The work of saving souls is sacred and all-important. The humble, efficient worker, who obediently responds to the call of God in this direction, may be sure of receiving divine assistance. To feel so great and holy a responsibility is of itself elevating to the human character. It calls into action the highest mental qualities, and their continued exercise strengthens and purifies mind and heart. The influence upon one's own life, as well as upon the lives of others, is incalculable. ST September 7, 1876, par. 7

He who is called of God to so sacred a work should bend all his energies to its accomplishment. Every other consideration should become secondary to this great object. He should feel the solemn obligations resting upon him, one whom God has honored by choosing to unite him with the angels in the work of ministering to souls and enlightening them with the divine truth. ST September 7, 1876, par. 8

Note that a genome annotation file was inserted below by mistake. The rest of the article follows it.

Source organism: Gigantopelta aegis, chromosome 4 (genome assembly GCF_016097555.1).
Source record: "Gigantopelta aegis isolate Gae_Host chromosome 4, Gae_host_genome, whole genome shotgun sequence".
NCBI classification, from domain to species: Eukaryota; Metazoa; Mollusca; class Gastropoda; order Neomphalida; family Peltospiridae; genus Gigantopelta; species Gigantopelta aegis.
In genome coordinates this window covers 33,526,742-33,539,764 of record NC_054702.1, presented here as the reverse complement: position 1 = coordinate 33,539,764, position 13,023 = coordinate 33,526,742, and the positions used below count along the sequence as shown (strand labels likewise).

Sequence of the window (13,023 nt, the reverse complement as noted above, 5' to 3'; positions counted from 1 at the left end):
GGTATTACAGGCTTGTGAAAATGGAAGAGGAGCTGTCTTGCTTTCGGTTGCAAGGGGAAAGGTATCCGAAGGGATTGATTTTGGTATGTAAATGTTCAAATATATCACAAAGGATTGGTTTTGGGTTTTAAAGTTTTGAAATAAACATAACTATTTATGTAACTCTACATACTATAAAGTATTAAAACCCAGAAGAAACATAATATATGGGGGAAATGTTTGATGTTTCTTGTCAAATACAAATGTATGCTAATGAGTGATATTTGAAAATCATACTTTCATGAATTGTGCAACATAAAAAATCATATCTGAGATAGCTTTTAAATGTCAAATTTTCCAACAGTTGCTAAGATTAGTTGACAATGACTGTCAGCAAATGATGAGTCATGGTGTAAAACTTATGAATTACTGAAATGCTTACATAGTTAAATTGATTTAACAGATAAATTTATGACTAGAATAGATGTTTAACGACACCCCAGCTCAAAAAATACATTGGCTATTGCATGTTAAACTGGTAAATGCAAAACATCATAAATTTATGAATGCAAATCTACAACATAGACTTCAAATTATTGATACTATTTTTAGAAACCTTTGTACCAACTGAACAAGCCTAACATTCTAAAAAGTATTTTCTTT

It is wonderful how strong a weak man may become through faith in the power of God, how decided his efforts, how prolific of great results. And the timid woman, shrinking and self-distrustful, is transformed to a courageous missionary, valiantly wielding the sword of truth. The hesitating and irresolute, through exercising his abilities in the cause of God, becomes firm and decided. Taking in the great fact that he is called by the Redeemer of the world to work with him for the salvation of man, he dedicates his life to the work. His nature becomes exalted; the mission of Christ opens before him with new importance and glory, and with deep humility he recognizes in himself a co-laborer with the Saviour. No higher office is given to man. No joy can equal the assurance of being an instrument in the hands of God of saving souls. It is a grand thing to look back upon a course of labor all marked with glorious results; to see precious souls progressing in the light through your efforts; to feel that God has worked with and through you in the harvest-field of the world. ST September 7, 1876, par. 9